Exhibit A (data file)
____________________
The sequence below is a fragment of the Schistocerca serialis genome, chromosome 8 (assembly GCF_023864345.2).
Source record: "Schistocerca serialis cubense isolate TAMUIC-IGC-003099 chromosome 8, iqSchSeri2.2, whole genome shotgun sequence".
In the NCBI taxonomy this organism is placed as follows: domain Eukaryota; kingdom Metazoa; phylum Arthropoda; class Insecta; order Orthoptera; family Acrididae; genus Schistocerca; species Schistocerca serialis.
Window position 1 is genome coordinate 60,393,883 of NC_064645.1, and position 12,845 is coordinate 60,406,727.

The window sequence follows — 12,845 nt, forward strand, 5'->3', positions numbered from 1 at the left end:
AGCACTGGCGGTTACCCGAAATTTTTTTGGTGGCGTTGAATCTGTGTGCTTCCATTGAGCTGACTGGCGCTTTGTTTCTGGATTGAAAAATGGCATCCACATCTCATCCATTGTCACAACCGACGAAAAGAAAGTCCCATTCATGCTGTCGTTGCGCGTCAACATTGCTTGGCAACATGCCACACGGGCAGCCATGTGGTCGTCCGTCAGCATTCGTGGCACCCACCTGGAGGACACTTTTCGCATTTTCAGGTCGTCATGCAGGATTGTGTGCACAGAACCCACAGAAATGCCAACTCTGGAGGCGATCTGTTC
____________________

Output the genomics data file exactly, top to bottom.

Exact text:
The sequence below is a fragment of the Schistocerca serialis genome, chromosome 8 (assembly GCF_023864345.2).
Source record: "Schistocerca serialis cubense isolate TAMUIC-IGC-003099 chromosome 8, iqSchSeri2.2, whole genome shotgun sequence".
In the NCBI taxonomy this organism is placed as follows: domain Eukaryota; kingdom Metazoa; phylum Arthropoda; class Insecta; order Orthoptera; family Acrididae; genus Schistocerca; species Schistocerca serialis.
Window position 1 is genome coordinate 60,393,883 of NC_064645.1, and position 12,845 is coordinate 60,406,727.

The window sequence follows — 12,845 nt, forward strand, 5'->3', positions numbered from 1 at the left end:
AGCACTGGCGGTTACCCGAAATTTTTTTGGTGGCGTTGAATCTGTGTGCTTCCATTGAGCTGACTGGCGCTTTGTTTCTGGATTGAAAAATGGCATCCACATCTCATCCATTGTCACAACCGACGAAAAGAAAGTCCCATTCATGCTGTCGTTGCGCGTCAACATTGCTTGGCAACATGCCACACGGGCAGCCATGTGGTCGTCCGTCAGCATTCGTGGCACCCACCTGGAGGACACTTTTCGCATTTTCAGGTCGTCATGCAGGATTGTGTGCACAGAACCCACAGAAATGCCAACTCTGGAGGCGATCTGTTC